November 2022 Editorial

Electrostatic drivers, the future for car audio?

[Warwick Audio Electrostatic speakers for car audio]

Author: Lucio Cadeddu - TNT Italy
Published: November, 2022

Electrostatic loudspeakers, such as Quad ESL, Martin Logan CLS and several others, have always been highly praised by expert audiophiles for their detailed, airy and low-distortion music reproduction. They have their weaknesses, especially their sometimes weak bass range reproduction, but certainly they are something to be listened to, at least once in a lifetime.

How do they work? The principle is simple: they use a thin flat diaphragm, usually a plastic sheet coated with a conductive material, sandwiched between two electrically conductive grids, with a small air gap between the diaphragm and grids. The diaphragm is usually made from a polyester film (thickness 2-20 um). By means of the conductive coating and the external high voltage supply the diaphragm is maintained at a DC potential of several kV with respect to the grids. The grids are then driven by the audio signal. Hence, a uniform electrostatic field proportional to the audio signal is produced between both grids, causing a force on the diaphragm which is, in turn, forced to move/vibrate, more or less like a standard driver membrane. There's no moving coil nor magnets. Hence, these drivers can be extremely lightweight, unobtrusive and eco-friendly, because they don't use rare earth metals. In a word, they seem ideal for modern, eco-friendly automotive use.

This is exactly what motivated an electrostatic headphones company, Warwick Audio, located in Nuneaton, Warwickshire, UK, to enter the automotive market.

Their electrostatic panels are claimed to save up to 75% of the weight and power consumption of comparable traditional transducers. Moreover, their ElectroAcoustic Panels can be manufactured in almost any shape (see pics) and placed almost everywhere, considering their depth is just a fraction of conventional transducers. The EST is stretched across open cell (honeycomb) spacers, creating small, individual “drums” that deliver sound at different frequencies.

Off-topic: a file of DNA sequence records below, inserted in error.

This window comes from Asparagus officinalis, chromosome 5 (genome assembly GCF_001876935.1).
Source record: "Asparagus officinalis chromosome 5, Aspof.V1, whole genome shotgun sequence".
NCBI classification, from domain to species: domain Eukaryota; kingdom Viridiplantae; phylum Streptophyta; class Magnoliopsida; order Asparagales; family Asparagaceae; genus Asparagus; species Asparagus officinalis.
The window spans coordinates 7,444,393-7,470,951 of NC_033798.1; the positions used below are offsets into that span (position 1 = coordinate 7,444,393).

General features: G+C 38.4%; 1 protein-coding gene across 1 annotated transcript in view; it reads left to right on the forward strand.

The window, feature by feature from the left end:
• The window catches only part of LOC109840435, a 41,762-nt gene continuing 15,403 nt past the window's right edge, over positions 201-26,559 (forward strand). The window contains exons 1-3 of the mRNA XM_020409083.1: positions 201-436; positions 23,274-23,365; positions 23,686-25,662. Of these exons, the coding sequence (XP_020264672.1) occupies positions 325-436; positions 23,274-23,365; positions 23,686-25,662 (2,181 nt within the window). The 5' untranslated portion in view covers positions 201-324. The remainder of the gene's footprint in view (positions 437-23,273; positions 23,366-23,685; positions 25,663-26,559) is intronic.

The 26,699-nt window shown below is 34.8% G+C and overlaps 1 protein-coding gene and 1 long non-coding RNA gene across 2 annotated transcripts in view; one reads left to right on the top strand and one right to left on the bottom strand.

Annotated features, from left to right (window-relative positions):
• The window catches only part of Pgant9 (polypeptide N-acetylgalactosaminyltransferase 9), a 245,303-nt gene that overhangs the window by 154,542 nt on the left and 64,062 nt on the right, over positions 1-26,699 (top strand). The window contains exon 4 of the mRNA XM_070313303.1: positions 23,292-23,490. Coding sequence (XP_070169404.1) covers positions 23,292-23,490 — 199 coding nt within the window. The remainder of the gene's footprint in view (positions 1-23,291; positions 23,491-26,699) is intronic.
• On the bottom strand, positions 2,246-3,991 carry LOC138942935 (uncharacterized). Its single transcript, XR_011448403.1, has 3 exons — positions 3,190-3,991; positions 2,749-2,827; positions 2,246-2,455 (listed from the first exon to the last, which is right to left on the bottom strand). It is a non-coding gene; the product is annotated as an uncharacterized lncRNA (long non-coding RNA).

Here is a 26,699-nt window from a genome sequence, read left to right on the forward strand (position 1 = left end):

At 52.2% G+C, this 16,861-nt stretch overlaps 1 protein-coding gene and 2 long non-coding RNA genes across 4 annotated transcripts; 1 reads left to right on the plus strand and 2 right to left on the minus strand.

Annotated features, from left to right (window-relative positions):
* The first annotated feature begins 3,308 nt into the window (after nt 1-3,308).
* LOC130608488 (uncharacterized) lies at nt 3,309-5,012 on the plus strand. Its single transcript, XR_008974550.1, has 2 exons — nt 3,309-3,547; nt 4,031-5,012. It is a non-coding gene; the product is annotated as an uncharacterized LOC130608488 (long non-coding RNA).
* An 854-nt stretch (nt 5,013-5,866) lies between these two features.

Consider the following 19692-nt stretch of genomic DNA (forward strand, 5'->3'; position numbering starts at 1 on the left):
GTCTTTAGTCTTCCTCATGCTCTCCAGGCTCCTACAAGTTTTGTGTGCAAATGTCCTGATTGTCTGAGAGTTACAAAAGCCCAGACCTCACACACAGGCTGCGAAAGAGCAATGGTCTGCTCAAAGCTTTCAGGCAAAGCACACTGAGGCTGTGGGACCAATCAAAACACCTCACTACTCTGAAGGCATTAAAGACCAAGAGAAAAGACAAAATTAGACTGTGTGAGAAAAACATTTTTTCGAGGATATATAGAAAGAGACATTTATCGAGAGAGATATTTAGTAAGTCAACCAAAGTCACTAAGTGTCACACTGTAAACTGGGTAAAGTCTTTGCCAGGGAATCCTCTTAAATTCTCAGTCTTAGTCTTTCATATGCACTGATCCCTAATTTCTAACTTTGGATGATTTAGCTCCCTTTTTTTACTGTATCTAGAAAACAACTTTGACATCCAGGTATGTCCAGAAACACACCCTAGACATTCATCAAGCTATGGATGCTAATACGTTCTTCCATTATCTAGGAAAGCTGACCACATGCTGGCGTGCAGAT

[Warwick Audio Electrostatic speakers for car audio]

The Warwick Audio ElectroStatic Transducer module vibrates air using a thin (15um), conductive multi-layer membrane centred between two thin, electrically conductive stators. The membrane is kept at a high DC potential relative to the stators and the audio signal is applied across the stators. Moreover, the panels are driven by the so-called EDM (ElectroAcoustics Drive Module) that provides bias power and audio signals. The EDM can be powered by the vehicle's standard 12V power rail. The EDM supplies a transducer bias voltage of between 1,300V - 2,000V depending upon the system requirement and the audio output signal. The audio input signal can range between 100mV - 2.2V, which is standard for car audio sources. In case you're concerned with safety (at such high voltages!) inertia and other safety devices can be connected to the vehicle's CAN at system or A2B level to disconnect power in the event of a crash.

Will this become the future of OEM car audio systems? Who knows! Certainly, the technology seems promising, the “green”, low-impact factor is definitely a plus nowadays.

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